Also the lead vocalist for dance rock quintet Free the Birds, who will perform on MIDI’s Song stage on May 4, Feng is quite realistic about the festival trend’s ability to skew local perception of growth, adding that “the money from one of these festivals could probably open three [live music] venues.”

Regardless, Feng, one of the few artists performing at both MIDI and Strawberry, as well as Chengdu’s Zebra Festival, is still excited by the overall growth of the Chinese rock scene, stating that “it’s good to see more normal people going. Tthe audience base is expanding and the music is starting to cross over.”

Festival details

MIDI Festival
Where: Haidian Park (2 Xinjiangongmen Lu, Haidian, 新建宫门路2号)
When: May 1-4 (1pm - 9.40pm)
How Much: RMB 80 per day, RMB 240 for four-day pass
More info: Midi Music Fest

Modern Sky’s Strawberry Festival
Where: Tongzhou Canal Park
When: May 1-3 (1pm - 9.30pm)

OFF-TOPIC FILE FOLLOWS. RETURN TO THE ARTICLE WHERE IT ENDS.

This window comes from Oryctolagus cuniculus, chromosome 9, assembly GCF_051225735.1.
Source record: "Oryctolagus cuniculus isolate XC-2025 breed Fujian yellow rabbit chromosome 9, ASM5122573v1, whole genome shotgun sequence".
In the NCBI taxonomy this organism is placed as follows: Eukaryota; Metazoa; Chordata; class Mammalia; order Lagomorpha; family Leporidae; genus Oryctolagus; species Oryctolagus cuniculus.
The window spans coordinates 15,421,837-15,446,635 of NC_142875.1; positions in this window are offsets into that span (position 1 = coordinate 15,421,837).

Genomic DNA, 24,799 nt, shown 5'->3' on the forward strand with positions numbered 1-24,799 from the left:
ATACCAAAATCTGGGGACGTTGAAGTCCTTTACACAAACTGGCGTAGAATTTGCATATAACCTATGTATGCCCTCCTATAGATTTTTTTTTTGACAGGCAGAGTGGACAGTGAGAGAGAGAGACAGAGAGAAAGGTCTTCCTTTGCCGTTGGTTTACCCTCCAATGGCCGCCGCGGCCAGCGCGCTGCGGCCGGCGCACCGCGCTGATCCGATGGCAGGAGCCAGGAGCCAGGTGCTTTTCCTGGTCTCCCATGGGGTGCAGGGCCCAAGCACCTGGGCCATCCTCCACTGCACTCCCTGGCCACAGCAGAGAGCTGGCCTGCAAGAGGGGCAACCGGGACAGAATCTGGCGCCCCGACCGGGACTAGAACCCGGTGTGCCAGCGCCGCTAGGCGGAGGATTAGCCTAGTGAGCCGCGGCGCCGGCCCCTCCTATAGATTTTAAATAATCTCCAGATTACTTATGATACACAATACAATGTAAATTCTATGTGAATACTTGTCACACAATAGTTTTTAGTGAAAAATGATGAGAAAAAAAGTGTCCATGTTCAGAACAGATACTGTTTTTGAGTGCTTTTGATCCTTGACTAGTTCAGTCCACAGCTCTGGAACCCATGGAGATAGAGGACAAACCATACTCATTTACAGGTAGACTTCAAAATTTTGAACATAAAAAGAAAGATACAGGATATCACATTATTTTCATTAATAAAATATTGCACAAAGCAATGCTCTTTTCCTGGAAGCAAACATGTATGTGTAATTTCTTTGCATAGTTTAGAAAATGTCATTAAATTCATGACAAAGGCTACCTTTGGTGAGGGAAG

How Much: RMB 80 per day, RMB 180 for three-day pass
More info: Modern Sky (non-English language)
Travel: Take Batong Subway Line to Tongzhou Beiyuan. Modern Sky will provide free shuttle buses, which depart every 20-30 minutes between 10am and 6pm. Return buses are available every 20 minutes from 6-10.30 pm. You can also take a cab to Tongzhou Canal Park (通州运河公园) from the Tongzhou Beiyuan stop for roughly RMB25.

Writer, front man, promoter and visionary, Dan Shapiro's a Renaissance man who's been covering Shanghai's music and nightlife scenes since 2007.